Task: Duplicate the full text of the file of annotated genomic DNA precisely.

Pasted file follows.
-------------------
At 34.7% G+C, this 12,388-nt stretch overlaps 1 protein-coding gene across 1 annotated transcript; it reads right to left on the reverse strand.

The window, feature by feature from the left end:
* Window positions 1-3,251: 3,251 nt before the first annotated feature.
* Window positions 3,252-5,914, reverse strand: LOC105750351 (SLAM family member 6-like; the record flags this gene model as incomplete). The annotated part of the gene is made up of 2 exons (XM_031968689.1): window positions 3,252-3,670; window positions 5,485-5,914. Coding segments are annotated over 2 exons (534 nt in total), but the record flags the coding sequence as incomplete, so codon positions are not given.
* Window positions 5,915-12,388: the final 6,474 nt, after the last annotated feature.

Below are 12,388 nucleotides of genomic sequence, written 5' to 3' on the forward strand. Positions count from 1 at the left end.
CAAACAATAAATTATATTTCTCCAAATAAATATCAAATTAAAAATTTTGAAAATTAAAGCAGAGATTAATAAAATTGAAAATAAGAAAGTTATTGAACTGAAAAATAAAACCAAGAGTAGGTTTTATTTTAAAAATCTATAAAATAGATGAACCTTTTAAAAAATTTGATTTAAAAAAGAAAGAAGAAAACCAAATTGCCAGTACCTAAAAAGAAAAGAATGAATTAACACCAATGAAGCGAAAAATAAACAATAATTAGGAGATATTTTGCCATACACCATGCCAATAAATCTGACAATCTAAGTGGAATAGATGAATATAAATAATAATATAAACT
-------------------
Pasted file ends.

At 34.7% G+C, this 12,388-nt stretch overlaps 1 protein-coding gene across 1 annotated transcript; it reads right to left on the reverse strand.

The window, feature by feature from the left end:
* Window positions 1-3,251: 3,251 nt before the first annotated feature.
* Window positions 3,252-5,914, reverse strand: LOC105750351 (SLAM family member 6-like; the record flags this gene model as incomplete). The annotated part of the gene is made up of 2 exons (XM_031968689.1): window positions 3,252-3,670; window positions 5,485-5,914. Coding segments are annotated over 2 exons (534 nt in total), but the record flags the coding sequence as incomplete, so codon positions are not given.
* Window positions 5,915-12,388: the final 6,474 nt, after the last annotated feature.

Below are 12,388 nucleotides of genomic sequence, written 5' to 3' on the forward strand. Positions count from 1 at the left end.
CAAACAATAAATTATATTTCTCCAAATAAATATCAAATTAAAAATTTTGAAAATTAAAGCAGAGATTAATAAAATTGAAAATAAGAAAGTTATTGAACTGAAAAATAAAACCAAGAGTAGGTTTTATTTTAAAAATCTATAAAATAGATGAACCTTTTAAAAAATTTGATTTAAAAAAGAAAGAAGAAAACCAAATTGCCAGTACCTAAAAAGAAAAGAATGAATTAACACCAATGAAGCGAAAAATAAACAATAATTAGGAGATATTTTGCCATACACCATGCCAATAAATCTGACAATCTAAGTGGAATAGATGAATATAAATAATAATATAAACT